How many women get vaginitis annually?
Roughly 10 million gynecologist visits per year are dedicated to the diagnosis and treatment of vaginitis, which is inflammation of a woman’s lower genital tract. Vaginitis is a broad condition that can be caused by infection, allergy, disease, irritation, or trauma to the vulva or vagina. While common, this condition is uncomfortable and frustrating for many women who experience recurrent infections.
Many cases of vaginitis can be treated with over-the-counter medication, while some cases must be treated through prescription, depending on their underlying cause. However, there are several home remedies you can try before heading to the neighborhood pharmacy or your doctor’s office.
You should visit your doctor right away if you are experiencing severe symptoms, recurring symptoms, pain, or bleeding.
What is vaginitis?
Vaginitis is a common condition that affects the vulva or vagina and is defined by a wide range of symptoms. Symptoms of vaginitis include:
Vaginitis is often diagnosed through a physical exam, discussion of symptoms, and basic lab tests. Most often, your doctor will prescribe an appropriate antibiotic or topical treatment.
Depending on the symptoms and cause of vaginitis, there are remedies you can try at home to manage your symptoms.
Home remedies for vaginitis
Yogurt may be an effective home remedy for multiple variations of vaginitis. Studies show that, when ingested, yogurt that contained proper cultures helped repopulate the vagina with healthy bacteria. Yogurt can help resolve vaginitis and prevent its recurrence.
Other research shows that, when mixed with honey, yogurt can provide soothing relief as a topical home remedy for yeast infections. For some women, this calming remedy proved to be more effective for soothing symptoms than over-the-counter treatment.
For some forms of vaginitis, sugar-free yogurt has been proven an effective remedy when ingested or used topically on the vagina.
Boric acid has been used for over one hundred years as an inexpensive and accessible treatment for vaginal infections. It has been shown to help resolve vaginitis and reduce symptoms over time when applied within the vagina.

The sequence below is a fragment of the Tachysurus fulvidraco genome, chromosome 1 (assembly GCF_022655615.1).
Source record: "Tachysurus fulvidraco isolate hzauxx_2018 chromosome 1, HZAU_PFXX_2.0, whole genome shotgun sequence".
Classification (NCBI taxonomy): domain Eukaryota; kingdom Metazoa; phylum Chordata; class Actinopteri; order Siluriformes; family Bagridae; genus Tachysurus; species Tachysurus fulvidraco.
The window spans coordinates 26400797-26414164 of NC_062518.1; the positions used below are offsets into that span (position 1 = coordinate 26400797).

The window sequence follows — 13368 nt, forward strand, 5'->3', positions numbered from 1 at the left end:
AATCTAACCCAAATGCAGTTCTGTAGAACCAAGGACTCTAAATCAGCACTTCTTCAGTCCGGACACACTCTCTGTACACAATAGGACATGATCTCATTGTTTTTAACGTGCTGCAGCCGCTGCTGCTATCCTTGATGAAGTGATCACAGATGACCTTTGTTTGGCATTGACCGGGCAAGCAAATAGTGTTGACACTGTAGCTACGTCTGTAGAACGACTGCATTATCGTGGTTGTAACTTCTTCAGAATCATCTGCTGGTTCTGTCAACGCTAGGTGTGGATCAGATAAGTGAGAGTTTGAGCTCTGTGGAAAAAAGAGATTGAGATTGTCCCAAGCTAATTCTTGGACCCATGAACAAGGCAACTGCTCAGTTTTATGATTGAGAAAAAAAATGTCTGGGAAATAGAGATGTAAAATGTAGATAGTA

However, boric acid can cause burning and must be used with caution.
If you’re experiencing vaginitis, changing your diet can help reduce symptoms and support the recovery process. Dietary changes to make include:
- Avoiding sugar and sweet desserts
- Abstaining from yeasty foods like bread
- Not eating cheese
- Avoiding fruit
- Not drinking alcohol
- Incorporating more vegetables
- Eating more rice and wheat
- Adding a half-cup of unsweetened yogurt daily
When making changes to your diet, always consult a medical professional and monitor any changes in your symptoms.
Over-the-counter suppositories and creams have been shown to cure around 80% of yeast infections. Research shows no difference in the seven-day versus fourteen-day courses of treatment available at most drug stores. Non-prescription medication for yeast infections remains a viable choice for women to treat their vaginitis at home.
Risks and outlook
Despite advancements in treatment for vaginitis, dealing with this condition can be frustrating for many women. Some experience vaginitis as a chronic condition, even after multiple treatments or antibiotics.
While some home remedies have proven effective in soothing and treating vaginitis, it is important to never douche. This practice of cleaning the vagina with soaps or other mechanisms depletes the vagina of healthy, natural bacteria and disrupts your body’s balance. This can aggravate symptoms of vaginitis and increase the risk of recurring or severe infection.
If you are experiencing persistent or recurring symptoms, it is important to seek medical care immediately. Remember to always consult with your physician before trying any home remedies or over-the-counter treatments.
Health Solutions From Our Sponsors
American Family Physician: "Vaginitis: Diagnosis and Treatment."
Annals of Internal Medicine: "Ingestion of yogurt containing Lactobacillus acidophilus as prophylaxis for candidal vaginitis."
Global Journal of Health Science: "The Comparison of Vaginal Cream of Mixing Yogurt, Honey and Clotrimazole on Symptoms of Vaginal Candidiasis."
Infectious Diseases in Obstetrics and Gynecology: "Vaginitis: Making Sense of Over-the-Counter Treatment Options."
Journal of the National Medical Association: "Yogurt: still a favorite for vaginal candidiasis?"
Obstetrical & Gynecological Survey: "Common complementary and alternative therapies for yeast vaginitis and bacterial vaginosis: a systematic review."
Obstetrics & Gynecology: "Management of Persistent Vaginitis."
PLoS One: "Women's Management of Recurrent Bacterial Vaginosis and Experiences of Clinical Care: A Qualitative Study."
Sidahora: "[Natural remedies for vaginal infections]."
Trials: "BASIC study: is intravaginal boric acid non-inferior to metronidazole in symptomatic bacterial vaginosis? Study protocol for a randomized controlled trial."
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